There’s a huge movement towards ‘digitalisation’ here in Germany. It seems that almost everyone is beginning a ‘digital transformation’.
However, the majority of people have no idea what digitalisation or digital transformation actually means.
In my local area, schools recently celebrated achieving a ‘digital transformation’, simply by upgrading the computers used by students and improving their internet connection.
For a school to truly achieve a digital transformation, they would need to: integrate technology, change the curriculum and mode of teaching, in addition to updating the supporting processes throughout their organization.
This is rather more than installing a high-speed internet connection, introducing tablets and using modern computers.
An even more depressing example: Telekom has an advertisement on YouTube, ostensibly for digitalisation – They installed lights on a tall building so that companies, schools and individuals could compete in a high striker competition on the other side of the city. Since when is an illuminated strong-man game a digital transformation?
Digital transformation is not (simply):
- A faster internet connection.
- Better computers.
- New or updated software.
- New technology or machines.
- Funky light displays connected to some kind of (non-sensical) input.
Real digital transformation in schools
You can’t transform any company or school overnight – a successful digital transformation may take years, perhaps even decades. To achieve a digital transformation in schools, you will need to:
- Provide training and resources: Give teachers the resources, courses and time to train so that they become comfortable with the new technology and the new way of teaching and assessing.
- Create a personalized learning environment: Use software like Blackboard and allow students to work at their own pace collaboratively with their peers and students from other locations, for most, if not all classes: Put the students at the core, with less of a focus on a strict curriculum path and exam preparation.
- Turn classes into communication and collaboration forums: Do away with the rigid exam-focused curriculum and assessment tasks. Project-based collaborative tasks reflect most workplaces and research environments today.
- Collaborate: Work with schools, teachers and students around the country and overseas. You should also look at collaborating with universities, employers, recruiters, and organizationss to provide a more appropriate curriculum and more support for the children’s futures.
- Engage the kids where they are: Avoid simple, chalky blackboards because most children have already learned how to use a tablet or smartphone before they hit primary school!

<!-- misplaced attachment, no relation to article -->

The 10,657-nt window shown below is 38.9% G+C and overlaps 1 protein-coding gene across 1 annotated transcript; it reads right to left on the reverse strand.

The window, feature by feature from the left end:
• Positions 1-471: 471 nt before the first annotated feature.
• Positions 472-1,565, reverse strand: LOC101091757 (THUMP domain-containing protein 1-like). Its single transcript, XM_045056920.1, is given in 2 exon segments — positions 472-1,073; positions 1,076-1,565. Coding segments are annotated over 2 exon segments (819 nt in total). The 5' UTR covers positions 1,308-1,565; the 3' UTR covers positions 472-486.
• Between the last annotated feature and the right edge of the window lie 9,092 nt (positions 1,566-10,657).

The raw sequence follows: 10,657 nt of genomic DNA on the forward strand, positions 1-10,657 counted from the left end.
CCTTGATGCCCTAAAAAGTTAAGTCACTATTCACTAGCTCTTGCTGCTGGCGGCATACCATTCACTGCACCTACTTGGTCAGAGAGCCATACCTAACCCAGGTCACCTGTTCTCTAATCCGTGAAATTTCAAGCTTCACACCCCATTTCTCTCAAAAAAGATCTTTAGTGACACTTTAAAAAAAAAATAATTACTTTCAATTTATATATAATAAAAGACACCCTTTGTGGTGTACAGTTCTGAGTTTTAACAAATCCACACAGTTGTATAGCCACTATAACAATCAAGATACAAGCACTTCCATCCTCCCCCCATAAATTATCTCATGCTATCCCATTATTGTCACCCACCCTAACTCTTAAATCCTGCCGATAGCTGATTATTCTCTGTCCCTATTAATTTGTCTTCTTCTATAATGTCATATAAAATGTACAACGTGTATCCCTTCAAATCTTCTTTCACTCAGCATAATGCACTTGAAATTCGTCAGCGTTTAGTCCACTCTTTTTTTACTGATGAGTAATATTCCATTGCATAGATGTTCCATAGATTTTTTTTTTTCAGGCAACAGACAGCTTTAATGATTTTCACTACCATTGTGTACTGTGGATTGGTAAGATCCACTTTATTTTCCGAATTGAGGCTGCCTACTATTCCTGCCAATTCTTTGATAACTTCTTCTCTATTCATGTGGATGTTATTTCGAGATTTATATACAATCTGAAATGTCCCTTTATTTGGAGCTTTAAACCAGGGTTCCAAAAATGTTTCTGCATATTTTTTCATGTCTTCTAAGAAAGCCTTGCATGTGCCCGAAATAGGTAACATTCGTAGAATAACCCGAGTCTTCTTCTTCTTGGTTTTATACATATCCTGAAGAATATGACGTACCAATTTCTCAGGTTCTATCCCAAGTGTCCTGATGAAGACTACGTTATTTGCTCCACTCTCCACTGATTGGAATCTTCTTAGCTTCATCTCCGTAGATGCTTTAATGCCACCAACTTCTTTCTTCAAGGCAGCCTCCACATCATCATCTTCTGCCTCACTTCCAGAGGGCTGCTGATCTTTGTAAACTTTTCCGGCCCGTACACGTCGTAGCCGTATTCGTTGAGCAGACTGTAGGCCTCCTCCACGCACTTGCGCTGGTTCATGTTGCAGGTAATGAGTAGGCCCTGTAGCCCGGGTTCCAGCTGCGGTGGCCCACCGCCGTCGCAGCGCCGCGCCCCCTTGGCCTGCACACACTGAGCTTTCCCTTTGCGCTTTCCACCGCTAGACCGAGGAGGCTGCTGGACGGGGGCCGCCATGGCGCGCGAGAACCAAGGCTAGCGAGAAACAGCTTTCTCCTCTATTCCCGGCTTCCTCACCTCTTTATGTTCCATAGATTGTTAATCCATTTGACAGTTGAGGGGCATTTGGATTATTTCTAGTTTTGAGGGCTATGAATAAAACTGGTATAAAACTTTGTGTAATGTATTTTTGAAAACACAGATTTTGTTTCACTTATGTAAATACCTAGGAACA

- Use digital whiteboards: Hook these whiteboards into the learning system to automatically record what was actually written on the board. Bonus points for allowing students to annotate or edit what was on the board from their tablets – you’ll get more engaged students and better learning outcomes.
- Use one central digital location: Collect all curriculum, assessment and communication channels – make it easy for teachers, students and parents to find what they are looking for and get in contact with each other. You will also better support the children who prefer independent and unstructured learning over single-path lessons.
Digital transformation in companies
Of course, the steps above are not just for schools.
Companies are one step ahead with central wikis or intranet knowledge base software becoming ubiquitous. But usually, the software is a mere knowledge repository – it doesn’t support real-time collaboration and it is not personalized. Plus processes like training, professional assessments, or applying for holiday leave are rarely built in. Customers, suppliers and other people the company works with are locked outside this system.
To transform (including digitally), companies need to integrate their systems and processes, collaborate with their customers, integrate their processes with their supply chain’s processes, and collaborate with their partners.
Because a faster internet connection or a hardware/software upgrade alone won’t achieve this.
Digital transformation is necessary for Industry 4.0
Industry 4.0 is about connecting these systems, enabling everyone along the chain to participate and collaborate, and through this making the entire process more efficient.
It’s neither about the technology, nor about automation.
Digital transformation can only happen when the way we work together transforms. People, collaboration, communication are the driving forces behind digital transformation. Technology is only a tool.
To step into Industry 4.0, you must focus on the people and the processes, first and foremost.
About the author
Kymberly Fergusson is a technical writer, translator and language coach with a background in teaching and computer science. She currently helps companies and schools improve their collaboration capabilities and knowledge management processes. She also has a keen interest in corporate digital privacy and data security.